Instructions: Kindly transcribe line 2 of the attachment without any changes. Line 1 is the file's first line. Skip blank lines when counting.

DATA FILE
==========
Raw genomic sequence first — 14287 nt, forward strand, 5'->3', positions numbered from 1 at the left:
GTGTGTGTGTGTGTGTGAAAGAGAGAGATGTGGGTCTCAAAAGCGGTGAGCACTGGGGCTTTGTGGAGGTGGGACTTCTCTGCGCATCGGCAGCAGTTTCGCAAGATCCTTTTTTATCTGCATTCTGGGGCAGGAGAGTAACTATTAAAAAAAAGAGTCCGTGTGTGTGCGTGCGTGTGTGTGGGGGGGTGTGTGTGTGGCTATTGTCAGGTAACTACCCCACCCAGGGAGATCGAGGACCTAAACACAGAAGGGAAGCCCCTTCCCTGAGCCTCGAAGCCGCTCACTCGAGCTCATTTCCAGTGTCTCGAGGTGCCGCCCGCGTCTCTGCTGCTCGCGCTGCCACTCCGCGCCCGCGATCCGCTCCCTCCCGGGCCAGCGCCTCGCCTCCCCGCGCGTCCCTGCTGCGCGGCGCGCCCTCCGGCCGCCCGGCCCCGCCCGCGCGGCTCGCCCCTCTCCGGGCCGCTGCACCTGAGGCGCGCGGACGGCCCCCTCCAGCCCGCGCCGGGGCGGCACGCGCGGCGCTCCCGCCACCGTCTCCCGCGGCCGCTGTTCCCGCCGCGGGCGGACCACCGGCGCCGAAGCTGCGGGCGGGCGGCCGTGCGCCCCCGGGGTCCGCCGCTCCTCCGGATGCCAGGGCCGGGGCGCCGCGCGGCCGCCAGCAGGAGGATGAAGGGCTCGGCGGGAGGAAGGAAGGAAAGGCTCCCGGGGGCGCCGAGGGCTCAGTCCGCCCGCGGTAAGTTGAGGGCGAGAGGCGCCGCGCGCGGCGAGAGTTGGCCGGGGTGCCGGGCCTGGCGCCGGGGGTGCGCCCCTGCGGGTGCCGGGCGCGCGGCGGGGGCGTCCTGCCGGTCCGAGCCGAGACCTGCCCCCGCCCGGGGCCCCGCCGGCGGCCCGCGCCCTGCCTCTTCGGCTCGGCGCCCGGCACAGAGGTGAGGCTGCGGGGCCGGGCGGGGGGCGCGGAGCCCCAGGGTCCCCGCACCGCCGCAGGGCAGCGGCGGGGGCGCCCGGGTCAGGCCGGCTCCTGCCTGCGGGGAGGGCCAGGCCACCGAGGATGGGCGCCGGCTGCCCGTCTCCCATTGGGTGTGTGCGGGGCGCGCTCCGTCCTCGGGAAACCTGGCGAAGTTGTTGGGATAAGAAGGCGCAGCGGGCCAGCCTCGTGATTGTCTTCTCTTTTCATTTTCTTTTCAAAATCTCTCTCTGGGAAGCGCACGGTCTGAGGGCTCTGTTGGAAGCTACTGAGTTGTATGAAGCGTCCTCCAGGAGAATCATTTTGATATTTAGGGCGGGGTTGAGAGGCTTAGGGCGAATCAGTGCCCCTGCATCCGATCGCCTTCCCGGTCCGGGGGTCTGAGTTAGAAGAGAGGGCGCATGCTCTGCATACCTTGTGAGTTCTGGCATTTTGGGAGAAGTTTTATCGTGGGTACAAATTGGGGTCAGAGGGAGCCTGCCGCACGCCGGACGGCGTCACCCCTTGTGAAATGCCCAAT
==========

GTGTGTGTGTGTGTGTGAAAGAGAGAGATGTGGGTCTCAAAAGCGGTGAGCACTGGGGCTTTGTGGAGGTGGGACTTCTCTGCGCATCGGCAGCAGTTTCGCAAGATCCTTTTTTATCTGCATTCTGGGGCAGGAGAGTAACTATTAAAAAAAAGAGTCCGTGTGTGTGCGTGCGTGTGTGTGGGGGGGTGTGTGTGTGGCTATTGTCAGGTAACTACCCCACCCAGGGAGATCGAGGACCTAAACACAGAAGGGAAGCCCCTTCCCTGAGCCTCGAAGCCGCTCACTCGAGCTCATTTCCAGTGTCTCGAGGTGCCGCCCGCGTCTCTGCTGCTCGCGCTGCCACTCCGCGCCCGCGATCCGCTCCCTCCCGGGCCAGCGCCTCGCCTCCCCGCGCGTCCCTGCTGCGCGGCGCGCCCTCCGGCCGCCCGGCCCCGCCCGCGCGGCTCGCCCCTCTCCGGGCCGCTGCACCTGAGGCGCGCGGACGGCCCCCTCCAGCCCGCGCCGGGGCGGCACGCGCGGCGCTCCCGCCACCGTCTCCCGCGGCCGCTGTTCCCGCCGCGGGCGGACCACCGGCGCCGAAGCTGCGGGCGGGCGGCCGTGCGCCCCCGGGGTCCGCCGCTCCTCCGGATGCCAGGGCCGGGGCGCCGCGCGGCCGCCAGCAGGAGGATGAAGGGCTCGGCGGGAGGAAGGAAGGAAAGGCTCCCGGGGGCGCCGAGGGCTCAGTCCGCCCGCGGTAAGTTGAGGGCGAGAGGCGCCGCGCGCGGCGAGAGTTGGCCGGGGTGCCGGGCCTGGCGCCGGGGGTGCGCCCCTGCGGGTGCCGGGCGCGCGGCGGGGGCGTCCTGCCGGTCCGAGCCGAGACCTGCCCCCGCCCGGGGCCCCGCCGGCGGCCCGCGCCCTGCCTCTTCGGCTCGGCGCCCGGCACAGAGGTGAGGCTGCGGGGCCGGGCGGGGGGCGCGGAGCCCCAGGGTCCCCGCACCGCCGCAGGGCAGCGGCGGGGGCGCCCGGGTCAGGCCGGCTCCTGCCTGCGGGGAGGGCCAGGCCACCGAGGATGGGCGCCGGCTGCCCGTCTCCCATTGGGTGTGTGCGGGGCGCGCTCCGTCCTCGGGAAACCTGGCGAAGTTGTTGGGATAAGAAGGCGCAGCGGGCCAGCCTCGTGATTGTCTTCTCTTTTCATTTTCTTTTCAAAATCTCTCTCTGGGAAGCGCACGGTCTGAGGGCTCTGTTGGAAGCTACTGAGTTGTATGAAGCGTCCTCCAGGAGAATCATTTTGATATTTAGGGCGGGGTTGAGAGGCTTAGGGCGAATCAGTGCCCCTGCATCCGATCGCCTTCCCGGTCCGGGGGTCTGAGTTAGAAGAGAGGGCGCATGCTCTGCATACCTTGTGAGTTCTGGCATTTTGGGAGAAGTTTTATCGTGGGTACAAATTGGGGTCAGAGGGAGCCTGCCGCACGCCGGACGGCGTCACCCCTTGTGAAATGCCCAAT